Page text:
Personality app leaked sensitive details of 3m Facebook users

16 May 2018

| Author: Jay Jay

Earlier this year, Facebook found itself in the midst of a massive data security scandal after it came to light that a personality app named thisisyourdigitallife harvested Facebook data of over 87 million users and the same was shared by data analytics firm Cambridge Analytica with political parties during the Brexit referendum and the US presidential election.

After Facebook drew widespread criticism for allowing an external firm to harvest data of millions of users across the globe, Facebook CEO Mark Zuckerberg announced in a blog post that not only did Facebook ban both Kogan and Cambridge Analytica from using its services, it also took steps in 2014 to dramatically limit the data apps could access, and this move stopped apps from collecting data belonging to a person’s friends unless their friends had also authorized the app.

Turns out that thisisyourdigitallife wasn’t the only personality quiz app that harvested sensitive and personal details of millions of Facebook users. An investigation carried out by New Scientist has revealed that another personality app named myPersonality obtained personal information of over 6 million Facebook users since 2011.

“The data was highly sensitive, revealing personal details of Facebook users, such as the results of psychological tests. It was meant to be stored and shared anonymously, however such poor precautions were taken that deanonymising would not be hard,” the firm noted.

Data obtained via the personality app were stored and controlled by David Stillwell and Michal Kosinski, two academics at the University of Cambridge, and contained personal details of 6 million Facebook users, half of whom had agreed to share data from their Facebook profiles with the project. The academics then created a database, removed the names of users who took personality tests on the app, and shared the data with hundreds of researchers for academic purposes.

The purpose of removing names of Facebook users from the database was to ensure that the information could not be traced back to the individual user. However, the way such data was shared and how access to it was controlled signified that any one could gain access to it by conducting a simple search on the web.

According to New Scientist, more than 280 people from nearly 150 institutions, including researchers at universities and at companies like Facebook, Google, Microsoft and Yahoo registered as collaborators in the project to access the database. Even Alexander Kogan, the developer behind the much-maligned thisisyourdigitallife app, was registered as a collaborator until the summer of 2014.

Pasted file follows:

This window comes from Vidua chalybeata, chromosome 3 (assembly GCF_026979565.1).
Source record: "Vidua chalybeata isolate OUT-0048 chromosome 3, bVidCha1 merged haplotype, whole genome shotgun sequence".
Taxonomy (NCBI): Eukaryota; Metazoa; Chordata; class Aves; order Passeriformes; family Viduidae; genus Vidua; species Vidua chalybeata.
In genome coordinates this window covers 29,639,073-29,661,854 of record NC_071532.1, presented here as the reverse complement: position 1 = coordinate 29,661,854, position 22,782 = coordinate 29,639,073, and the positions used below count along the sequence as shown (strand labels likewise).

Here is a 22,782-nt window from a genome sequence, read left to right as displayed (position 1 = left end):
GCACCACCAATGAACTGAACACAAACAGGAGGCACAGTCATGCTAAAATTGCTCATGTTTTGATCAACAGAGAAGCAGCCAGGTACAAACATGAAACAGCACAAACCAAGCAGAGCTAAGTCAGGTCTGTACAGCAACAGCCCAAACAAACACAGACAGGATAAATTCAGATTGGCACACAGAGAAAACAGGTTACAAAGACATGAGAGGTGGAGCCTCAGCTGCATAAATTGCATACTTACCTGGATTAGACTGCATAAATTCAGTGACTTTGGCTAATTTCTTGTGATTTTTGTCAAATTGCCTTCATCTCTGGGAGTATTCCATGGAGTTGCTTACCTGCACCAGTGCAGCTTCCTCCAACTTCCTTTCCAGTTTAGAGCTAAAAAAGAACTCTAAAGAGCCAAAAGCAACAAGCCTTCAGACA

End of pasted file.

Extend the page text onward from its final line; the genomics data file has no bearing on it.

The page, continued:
Sensitive data accessible to everyone

However, as the firm points out, the database could also be assessed by anyone with access to the Internet. This was because a working username and password for the database was shared on code-sharing website GitHub and could be discovered by anyone after conducting a web search for the credentials. The credentials were initially shared by a university lecturer with some students for a course project and could have been shared by a student on the site.

“The credentials gave access to the “Big Five” personality scores of 3.1 million users. These scores are used in psychology to assess people’s characteristics, such as conscientiousness, agreeableness, and neuroticism. The credentials also allowed access to 22 million status updates from over 150,000 users, alongside details such as age, gender and relationship status from 4.3 million people

“Each user in the data set was given a unique ID, which tied together data such as their age, gender, location, status updates, results on the personality quiz and more. With that much information, de-anonymising the data can be done very easily,” New Scientist noted.

Facebook has suspended myPersonality app from its platform as it violated existing policies on how data is shared with third parties. “We are currently investigating the app, and if myPersonality refuses to cooperate or fails our audit, we will ban it,” said Ime Archibong, Facebook’s vice president of Product Partnerships to New Scientist.

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